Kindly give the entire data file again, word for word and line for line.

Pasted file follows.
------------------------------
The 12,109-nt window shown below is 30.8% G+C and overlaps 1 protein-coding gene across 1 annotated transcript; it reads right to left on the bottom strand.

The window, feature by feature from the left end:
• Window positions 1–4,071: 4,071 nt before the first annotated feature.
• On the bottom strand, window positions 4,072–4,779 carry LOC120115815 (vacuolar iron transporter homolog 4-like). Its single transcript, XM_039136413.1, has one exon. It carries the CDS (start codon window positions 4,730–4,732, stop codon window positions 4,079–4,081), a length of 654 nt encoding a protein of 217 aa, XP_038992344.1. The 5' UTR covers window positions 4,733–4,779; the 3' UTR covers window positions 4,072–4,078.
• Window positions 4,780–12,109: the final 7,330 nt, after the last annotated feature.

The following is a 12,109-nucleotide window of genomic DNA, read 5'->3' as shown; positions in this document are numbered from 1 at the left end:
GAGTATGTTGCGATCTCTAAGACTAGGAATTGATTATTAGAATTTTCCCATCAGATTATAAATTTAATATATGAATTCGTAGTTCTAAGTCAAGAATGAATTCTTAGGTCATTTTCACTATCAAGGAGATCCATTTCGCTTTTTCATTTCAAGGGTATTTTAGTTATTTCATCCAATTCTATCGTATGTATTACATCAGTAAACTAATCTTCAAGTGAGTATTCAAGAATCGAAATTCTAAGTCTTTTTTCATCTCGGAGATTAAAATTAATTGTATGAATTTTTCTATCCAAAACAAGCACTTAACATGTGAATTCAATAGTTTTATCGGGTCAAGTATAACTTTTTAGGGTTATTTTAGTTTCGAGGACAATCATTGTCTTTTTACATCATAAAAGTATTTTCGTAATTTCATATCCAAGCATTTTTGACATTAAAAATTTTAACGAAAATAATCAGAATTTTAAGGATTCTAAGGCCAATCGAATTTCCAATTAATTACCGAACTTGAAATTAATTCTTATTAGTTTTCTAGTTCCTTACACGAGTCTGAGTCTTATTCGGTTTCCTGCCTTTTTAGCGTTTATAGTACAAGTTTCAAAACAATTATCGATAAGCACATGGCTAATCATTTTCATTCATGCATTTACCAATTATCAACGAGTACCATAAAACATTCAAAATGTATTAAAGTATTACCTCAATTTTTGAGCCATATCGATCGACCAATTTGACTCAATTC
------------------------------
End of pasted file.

The 12,109-nt window shown below is 30.8% G+C and overlaps 1 protein-coding gene across 1 annotated transcript; it reads right to left on the bottom strand.

The window, feature by feature from the left end:
• Window positions 1–4,071: 4,071 nt before the first annotated feature.
• On the bottom strand, window positions 4,072–4,779 carry LOC120115815 (vacuolar iron transporter homolog 4-like). Its single transcript, XM_039136413.1, has one exon. It carries the CDS (start codon window positions 4,730–4,732, stop codon window positions 4,079–4,081), a length of 654 nt encoding a protein of 217 aa, XP_038992344.1. The 5' UTR covers window positions 4,733–4,779; the 3' UTR covers window positions 4,072–4,078.
• Window positions 4,780–12,109: the final 7,330 nt, after the last annotated feature.

The following is a 12,109-nucleotide window of genomic DNA, read 5'->3' as shown; positions in this document are numbered from 1 at the left end:
GAGTATGTTGCGATCTCTAAGACTAGGAATTGATTATTAGAATTTTCCCATCAGATTATAAATTTAATATATGAATTCGTAGTTCTAAGTCAAGAATGAATTCTTAGGTCATTTTCACTATCAAGGAGATCCATTTCGCTTTTTCATTTCAAGGGTATTTTAGTTATTTCATCCAATTCTATCGTATGTATTACATCAGTAAACTAATCTTCAAGTGAGTATTCAAGAATCGAAATTCTAAGTCTTTTTTCATCTCGGAGATTAAAATTAATTGTATGAATTTTTCTATCCAAAACAAGCACTTAACATGTGAATTCAATAGTTTTATCGGGTCAAGTATAACTTTTTAGGGTTATTTTAGTTTCGAGGACAATCATTGTCTTTTTACATCATAAAAGTATTTTCGTAATTTCATATCCAAGCATTTTTGACATTAAAAATTTTAACGAAAATAATCAGAATTTTAAGGATTCTAAGGCCAATCGAATTTCCAATTAATTACCGAACTTGAAATTAATTCTTATTAGTTTTCTAGTTCCTTACACGAGTCTGAGTCTTATTCGGTTTCCTGCCTTTTTAGCGTTTATAGTACAAGTTTCAAAACAATTATCGATAAGCACATGGCTAATCATTTTCATTCATGCATTTACCAATTATCAACGAGTACCATAAAACATTCAAAATGTATTAAAGTATTACCTCAATTTTTGAGCCATATCGATCGACCAATTTGACTCAATTC